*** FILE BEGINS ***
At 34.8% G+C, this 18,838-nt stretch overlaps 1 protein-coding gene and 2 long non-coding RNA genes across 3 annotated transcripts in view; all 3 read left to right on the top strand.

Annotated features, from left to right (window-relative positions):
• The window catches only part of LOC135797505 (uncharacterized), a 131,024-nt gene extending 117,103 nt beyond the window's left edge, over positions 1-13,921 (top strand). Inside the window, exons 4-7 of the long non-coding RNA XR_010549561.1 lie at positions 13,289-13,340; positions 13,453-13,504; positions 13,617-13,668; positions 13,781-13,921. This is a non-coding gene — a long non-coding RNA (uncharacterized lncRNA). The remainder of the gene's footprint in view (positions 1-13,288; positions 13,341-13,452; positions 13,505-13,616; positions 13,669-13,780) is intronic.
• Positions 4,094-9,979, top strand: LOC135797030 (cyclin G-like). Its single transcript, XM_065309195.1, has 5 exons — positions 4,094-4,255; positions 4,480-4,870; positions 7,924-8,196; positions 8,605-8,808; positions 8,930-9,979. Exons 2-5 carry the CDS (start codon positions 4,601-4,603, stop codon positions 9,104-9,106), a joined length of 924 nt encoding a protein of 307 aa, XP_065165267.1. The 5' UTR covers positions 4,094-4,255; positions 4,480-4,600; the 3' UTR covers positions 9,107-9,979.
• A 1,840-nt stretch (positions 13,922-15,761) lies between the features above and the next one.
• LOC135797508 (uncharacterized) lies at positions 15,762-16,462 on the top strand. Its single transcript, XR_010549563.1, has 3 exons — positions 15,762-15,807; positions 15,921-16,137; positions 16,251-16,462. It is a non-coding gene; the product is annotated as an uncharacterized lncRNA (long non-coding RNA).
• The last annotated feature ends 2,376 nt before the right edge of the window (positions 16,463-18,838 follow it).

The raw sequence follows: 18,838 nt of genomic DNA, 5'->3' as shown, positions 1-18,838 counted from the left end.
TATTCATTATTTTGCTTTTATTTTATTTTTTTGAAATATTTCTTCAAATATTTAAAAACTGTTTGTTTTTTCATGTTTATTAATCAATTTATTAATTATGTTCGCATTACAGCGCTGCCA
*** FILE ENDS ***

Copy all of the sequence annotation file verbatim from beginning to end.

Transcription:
At 34.8% G+C, this 18,838-nt stretch overlaps 1 protein-coding gene and 2 long non-coding RNA genes across 3 annotated transcripts in view; all 3 read left to right on the top strand.

Annotated features, from left to right (window-relative positions):
• The window catches only part of LOC135797505 (uncharacterized), a 131,024-nt gene extending 117,103 nt beyond the window's left edge, over positions 1-13,921 (top strand). Inside the window, exons 4-7 of the long non-coding RNA XR_010549561.1 lie at positions 13,289-13,340; positions 13,453-13,504; positions 13,617-13,668; positions 13,781-13,921. This is a non-coding gene — a long non-coding RNA (uncharacterized lncRNA). The remainder of the gene's footprint in view (positions 1-13,288; positions 13,341-13,452; positions 13,505-13,616; positions 13,669-13,780) is intronic.
• Positions 4,094-9,979, top strand: LOC135797030 (cyclin G-like). Its single transcript, XM_065309195.1, has 5 exons — positions 4,094-4,255; positions 4,480-4,870; positions 7,924-8,196; positions 8,605-8,808; positions 8,930-9,979. Exons 2-5 carry the CDS (start codon positions 4,601-4,603, stop codon positions 9,104-9,106), a joined length of 924 nt encoding a protein of 307 aa, XP_065165267.1. The 5' UTR covers positions 4,094-4,255; positions 4,480-4,600; the 3' UTR covers positions 9,107-9,979.
• A 1,840-nt stretch (positions 13,922-15,761) lies between the features above and the next one.
• LOC135797508 (uncharacterized) lies at positions 15,762-16,462 on the top strand. Its single transcript, XR_010549563.1, has 3 exons — positions 15,762-15,807; positions 15,921-16,137; positions 16,251-16,462. It is a non-coding gene; the product is annotated as an uncharacterized lncRNA (long non-coding RNA).
• The last annotated feature ends 2,376 nt before the right edge of the window (positions 16,463-18,838 follow it).

The raw sequence follows: 18,838 nt of genomic DNA, 5'->3' as shown, positions 1-18,838 counted from the left end.
TATTCATTATTTTGCTTTTATTTTATTTTTTTGAAATATTTCTTCAAATATTTAAAAACTGTTTGTTTTTTCATGTTTATTAATCAATTTATTAATTATGTTCGCATTACAGCGCTGCCA